John Dizard wants to kill off the entire CDS market. It does no good, he says, and quite a lot of harm, and we’d all be better off without it.
I disagree. Dizard says there are only "three possible defences for treating the CDS market as a going concern"; in fact, there are more than that, and he misses out the big one, which is that the CDS market has allowed investors, for the first time ever, to hedge their credit exposure. Yes, there’s a downside to that — which is that it becomes easier to simply buy credit protection than to do the hard work of fundamental credit analysis. But CDS by their nature are more liquid than bonds, and it will always be easier to buy credit protection than to sell a bond.
What’s more, CDS prices are a much better indication of credit risk than bond spreads are, for many reasons including the tax treatment of bond coupons and the fact that many bonds simply don’t trade. In other words, not only are they more liquid, they’re also more transparent. These are good things.
But Dizard doesn’t concentrate on simple things like liquidity and transparency. Instead, he talks about CDS providing "support for capital raising", which was never something it was designed or even really used for. The whole point of credit default swaps is that they’re derivatives: they’re not cash instruments to be used for raising capital.
Dizard does have a good point that as spreads have widened, banks have seen increasing amounts of money tied up in CDS collateral. That’s a concern, and it’s a good reason to work hard on compression, netting, and rehypothecation. It’s not a reason to kill the CDS market outright.
Dizard’s other big point, however, eludes me:
Price discovery is a useful economic function; that is the rationale for commodities markets. But CDS are derivative instruments, whose price is "discovered" these days as a function of equity volatility, since buying equity puts is one way to dynamically hedge the illiquid legacy books…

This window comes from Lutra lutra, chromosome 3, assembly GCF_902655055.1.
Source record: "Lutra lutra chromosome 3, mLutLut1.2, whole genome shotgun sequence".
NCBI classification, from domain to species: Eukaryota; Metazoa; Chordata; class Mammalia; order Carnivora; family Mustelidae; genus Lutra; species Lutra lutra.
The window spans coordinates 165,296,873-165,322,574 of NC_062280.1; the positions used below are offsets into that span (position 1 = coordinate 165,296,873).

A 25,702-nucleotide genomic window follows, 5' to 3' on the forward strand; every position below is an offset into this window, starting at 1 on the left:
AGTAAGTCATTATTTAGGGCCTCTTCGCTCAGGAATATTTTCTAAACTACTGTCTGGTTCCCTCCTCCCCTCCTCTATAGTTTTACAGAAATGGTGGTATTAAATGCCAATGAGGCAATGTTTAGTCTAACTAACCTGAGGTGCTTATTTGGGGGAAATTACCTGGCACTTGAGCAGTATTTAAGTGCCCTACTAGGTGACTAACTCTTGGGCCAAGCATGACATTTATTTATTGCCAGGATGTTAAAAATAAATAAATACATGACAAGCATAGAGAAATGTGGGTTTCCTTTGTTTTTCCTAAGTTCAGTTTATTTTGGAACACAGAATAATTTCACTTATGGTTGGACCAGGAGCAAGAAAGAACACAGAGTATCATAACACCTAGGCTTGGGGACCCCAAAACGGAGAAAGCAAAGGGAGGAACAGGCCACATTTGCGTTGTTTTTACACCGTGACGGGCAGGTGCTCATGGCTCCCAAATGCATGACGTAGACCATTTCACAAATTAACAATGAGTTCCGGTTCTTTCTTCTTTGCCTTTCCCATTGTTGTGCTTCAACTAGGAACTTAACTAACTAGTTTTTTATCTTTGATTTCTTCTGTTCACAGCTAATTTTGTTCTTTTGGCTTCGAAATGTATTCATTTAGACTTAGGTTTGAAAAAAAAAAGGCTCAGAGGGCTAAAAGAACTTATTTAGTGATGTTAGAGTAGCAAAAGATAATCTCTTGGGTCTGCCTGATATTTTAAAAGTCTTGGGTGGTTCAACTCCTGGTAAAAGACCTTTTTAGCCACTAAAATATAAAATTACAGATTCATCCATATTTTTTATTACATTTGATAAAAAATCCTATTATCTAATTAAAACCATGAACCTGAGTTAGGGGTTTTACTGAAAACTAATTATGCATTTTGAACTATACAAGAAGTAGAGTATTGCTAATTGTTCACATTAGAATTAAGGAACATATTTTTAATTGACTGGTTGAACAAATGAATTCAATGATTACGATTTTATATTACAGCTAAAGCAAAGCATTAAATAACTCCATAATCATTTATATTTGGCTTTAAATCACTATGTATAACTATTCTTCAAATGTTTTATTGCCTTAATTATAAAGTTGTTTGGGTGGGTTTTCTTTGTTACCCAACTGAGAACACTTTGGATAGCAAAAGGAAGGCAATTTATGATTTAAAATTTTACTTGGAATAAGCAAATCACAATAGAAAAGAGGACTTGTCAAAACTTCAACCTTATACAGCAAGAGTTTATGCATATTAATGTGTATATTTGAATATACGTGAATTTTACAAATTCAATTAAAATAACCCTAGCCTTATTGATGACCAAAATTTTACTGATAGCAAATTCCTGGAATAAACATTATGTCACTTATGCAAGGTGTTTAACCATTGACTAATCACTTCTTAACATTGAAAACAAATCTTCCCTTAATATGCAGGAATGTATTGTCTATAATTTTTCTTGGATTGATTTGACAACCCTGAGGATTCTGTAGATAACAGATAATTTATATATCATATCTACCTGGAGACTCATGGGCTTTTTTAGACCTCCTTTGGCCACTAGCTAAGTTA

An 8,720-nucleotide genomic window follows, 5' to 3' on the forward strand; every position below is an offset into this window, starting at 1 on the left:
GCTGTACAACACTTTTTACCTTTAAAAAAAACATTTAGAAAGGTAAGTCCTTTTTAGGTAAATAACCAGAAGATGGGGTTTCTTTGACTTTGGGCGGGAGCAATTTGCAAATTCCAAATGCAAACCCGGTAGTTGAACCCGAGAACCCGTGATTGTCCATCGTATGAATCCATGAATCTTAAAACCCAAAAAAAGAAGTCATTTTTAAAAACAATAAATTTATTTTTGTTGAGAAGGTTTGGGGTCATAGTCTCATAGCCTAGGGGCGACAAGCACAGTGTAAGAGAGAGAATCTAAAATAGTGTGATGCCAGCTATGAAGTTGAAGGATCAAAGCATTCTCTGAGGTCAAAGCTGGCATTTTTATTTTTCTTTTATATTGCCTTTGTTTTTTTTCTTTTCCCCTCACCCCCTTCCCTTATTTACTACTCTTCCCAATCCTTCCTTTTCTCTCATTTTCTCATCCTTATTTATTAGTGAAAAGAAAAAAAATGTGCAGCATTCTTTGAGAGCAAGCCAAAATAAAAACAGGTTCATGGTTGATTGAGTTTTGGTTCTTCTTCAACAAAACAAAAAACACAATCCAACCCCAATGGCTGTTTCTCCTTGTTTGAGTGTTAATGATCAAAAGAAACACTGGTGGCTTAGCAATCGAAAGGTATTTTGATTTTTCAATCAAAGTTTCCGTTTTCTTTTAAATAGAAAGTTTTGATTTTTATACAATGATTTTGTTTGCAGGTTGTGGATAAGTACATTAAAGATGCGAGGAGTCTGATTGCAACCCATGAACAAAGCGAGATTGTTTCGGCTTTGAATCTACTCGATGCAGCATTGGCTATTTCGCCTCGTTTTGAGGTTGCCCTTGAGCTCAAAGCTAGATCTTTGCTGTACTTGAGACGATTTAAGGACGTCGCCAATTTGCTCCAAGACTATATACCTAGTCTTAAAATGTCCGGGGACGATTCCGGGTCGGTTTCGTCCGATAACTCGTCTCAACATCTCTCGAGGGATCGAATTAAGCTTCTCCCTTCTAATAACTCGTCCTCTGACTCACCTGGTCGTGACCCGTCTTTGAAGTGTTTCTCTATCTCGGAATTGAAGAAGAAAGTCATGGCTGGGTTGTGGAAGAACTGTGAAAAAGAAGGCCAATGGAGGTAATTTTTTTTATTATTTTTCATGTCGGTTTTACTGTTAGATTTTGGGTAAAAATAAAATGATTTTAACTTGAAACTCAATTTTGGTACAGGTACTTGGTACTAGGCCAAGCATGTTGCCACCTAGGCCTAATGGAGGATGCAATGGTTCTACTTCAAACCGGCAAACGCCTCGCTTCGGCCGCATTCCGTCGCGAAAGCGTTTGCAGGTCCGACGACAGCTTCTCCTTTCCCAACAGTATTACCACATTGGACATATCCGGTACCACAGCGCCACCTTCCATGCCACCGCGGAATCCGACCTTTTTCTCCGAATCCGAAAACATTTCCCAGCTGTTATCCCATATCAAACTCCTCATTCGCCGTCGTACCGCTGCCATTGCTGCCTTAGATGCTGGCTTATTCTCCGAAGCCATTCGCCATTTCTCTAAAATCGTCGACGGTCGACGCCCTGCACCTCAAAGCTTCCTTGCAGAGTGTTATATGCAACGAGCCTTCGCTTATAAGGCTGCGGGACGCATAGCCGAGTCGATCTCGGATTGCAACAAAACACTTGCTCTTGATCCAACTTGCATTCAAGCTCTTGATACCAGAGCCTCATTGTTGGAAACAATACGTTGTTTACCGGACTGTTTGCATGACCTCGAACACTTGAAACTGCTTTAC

At high levels of default risk and equity volatility, if you hedge the one with the other you get frantic, self-defeating activity.
I’m not sure I understand this, but Dizard seems to be saying that there’s a lot of capital-structure arbitrage going on: people hedging equity positions in the CDS market, and vice-versa. That’s a strategy which has blown up quite consistently since the summer of 2007, and it tends to require quite a lot of leverage, so I’d be surprised if it was a major factor today. But even if it is, I still don’t see why it means the CDS market should be abolished.
I do understand, however, what Dizard is saying here:
If the default rates implied in investment grade CDS spreads were to occur, the only economic activity would be court-supervised reorganisation. The CDS market has been preventing efficient price discovery.
He’s wrong. I just had a long conversation with Kai Gilkes of CreditSights, who confirmed for me that it’s pretty much impossible, in this market, to back out implied default rates from CDS spreads. There are so many technical factors in the market, so many reasons beyond expected default that people are buying protection on certain credits, that it’s impossible to isolate expected default probabilities. So I don’t know what implied default rates Dizard is using, but I do know that they’re unreliable to the point of uselessness, since right now CDS spreads tell us precisely nothing about expected default rates.
So yes, if you try to use CDS spreads as a guide to default probabilities, you’re not going to get very far. But there are lots of other things that credit default swaps are useful for. So let’s not abolish the entire market quite yet.